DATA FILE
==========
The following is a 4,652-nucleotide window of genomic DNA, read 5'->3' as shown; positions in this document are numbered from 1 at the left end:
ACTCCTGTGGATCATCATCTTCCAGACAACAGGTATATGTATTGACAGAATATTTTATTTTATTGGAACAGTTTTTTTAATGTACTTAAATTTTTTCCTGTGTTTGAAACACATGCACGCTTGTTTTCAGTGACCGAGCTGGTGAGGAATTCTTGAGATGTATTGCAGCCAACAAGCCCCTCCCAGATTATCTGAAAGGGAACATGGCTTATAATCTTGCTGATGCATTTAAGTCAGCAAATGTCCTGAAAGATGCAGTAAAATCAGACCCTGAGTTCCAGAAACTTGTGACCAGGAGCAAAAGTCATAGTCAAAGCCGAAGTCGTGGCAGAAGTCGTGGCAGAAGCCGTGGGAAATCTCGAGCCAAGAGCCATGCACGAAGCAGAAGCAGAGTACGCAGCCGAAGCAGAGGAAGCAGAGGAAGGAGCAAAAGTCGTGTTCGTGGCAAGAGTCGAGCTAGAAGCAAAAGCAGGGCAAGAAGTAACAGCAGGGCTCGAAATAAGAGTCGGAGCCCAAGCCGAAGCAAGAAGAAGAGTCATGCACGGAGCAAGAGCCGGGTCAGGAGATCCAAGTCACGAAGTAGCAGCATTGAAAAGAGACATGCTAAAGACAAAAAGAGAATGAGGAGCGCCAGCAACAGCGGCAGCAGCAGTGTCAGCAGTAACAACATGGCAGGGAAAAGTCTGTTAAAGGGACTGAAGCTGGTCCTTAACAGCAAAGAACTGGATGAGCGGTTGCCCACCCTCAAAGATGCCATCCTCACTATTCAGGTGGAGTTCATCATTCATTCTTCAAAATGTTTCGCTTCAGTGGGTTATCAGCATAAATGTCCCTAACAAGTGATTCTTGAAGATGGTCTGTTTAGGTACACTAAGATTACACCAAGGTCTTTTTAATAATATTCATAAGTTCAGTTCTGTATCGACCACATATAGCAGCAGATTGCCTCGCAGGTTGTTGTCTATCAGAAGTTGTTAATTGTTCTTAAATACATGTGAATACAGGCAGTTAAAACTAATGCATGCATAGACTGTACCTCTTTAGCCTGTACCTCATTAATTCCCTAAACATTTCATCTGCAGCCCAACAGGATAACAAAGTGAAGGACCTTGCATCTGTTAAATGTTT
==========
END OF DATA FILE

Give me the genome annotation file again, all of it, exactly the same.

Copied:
The following is a 4,652-nucleotide window of genomic DNA, read 5'->3' as shown; positions in this document are numbered from 1 at the left end:
ACTCCTGTGGATCATCATCTTCCAGACAACAGGTATATGTATTGACAGAATATTTTATTTTATTGGAACAGTTTTTTTAATGTACTTAAATTTTTTCCTGTGTTTGAAACACATGCACGCTTGTTTTCAGTGACCGAGCTGGTGAGGAATTCTTGAGATGTATTGCAGCCAACAAGCCCCTCCCAGATTATCTGAAAGGGAACATGGCTTATAATCTTGCTGATGCATTTAAGTCAGCAAATGTCCTGAAAGATGCAGTAAAATCAGACCCTGAGTTCCAGAAACTTGTGACCAGGAGCAAAAGTCATAGTCAAAGCCGAAGTCGTGGCAGAAGTCGTGGCAGAAGCCGTGGGAAATCTCGAGCCAAGAGCCATGCACGAAGCAGAAGCAGAGTACGCAGCCGAAGCAGAGGAAGCAGAGGAAGGAGCAAAAGTCGTGTTCGTGGCAAGAGTCGAGCTAGAAGCAAAAGCAGGGCAAGAAGTAACAGCAGGGCTCGAAATAAGAGTCGGAGCCCAAGCCGAAGCAAGAAGAAGAGTCATGCACGGAGCAAGAGCCGGGTCAGGAGATCCAAGTCACGAAGTAGCAGCATTGAAAAGAGACATGCTAAAGACAAAAAGAGAATGAGGAGCGCCAGCAACAGCGGCAGCAGCAGTGTCAGCAGTAACAACATGGCAGGGAAAAGTCTGTTAAAGGGACTGAAGCTGGTCCTTAACAGCAAAGAACTGGATGAGCGGTTGCCCACCCTCAAAGATGCCATCCTCACTATTCAGGTGGAGTTCATCATTCATTCTTCAAAATGTTTCGCTTCAGTGGGTTATCAGCATAAATGTCCCTAACAAGTGATTCTTGAAGATGGTCTGTTTAGGTACACTAAGATTACACCAAGGTCTTTTTAATAATATTCATAAGTTCAGTTCTGTATCGACCACATATAGCAGCAGATTGCCTCGCAGGTTGTTGTCTATCAGAAGTTGTTAATTGTTCTTAAATACATGTGAATACAGGCAGTTAAAACTAATGCATGCATAGACTGTACCTCTTTAGCCTGTACCTCATTAATTCCCTAAACATTTCATCTGCAGCCCAACAGGATAACAAAGTGAAGGACCTTGCATCTGTTAAATGTTT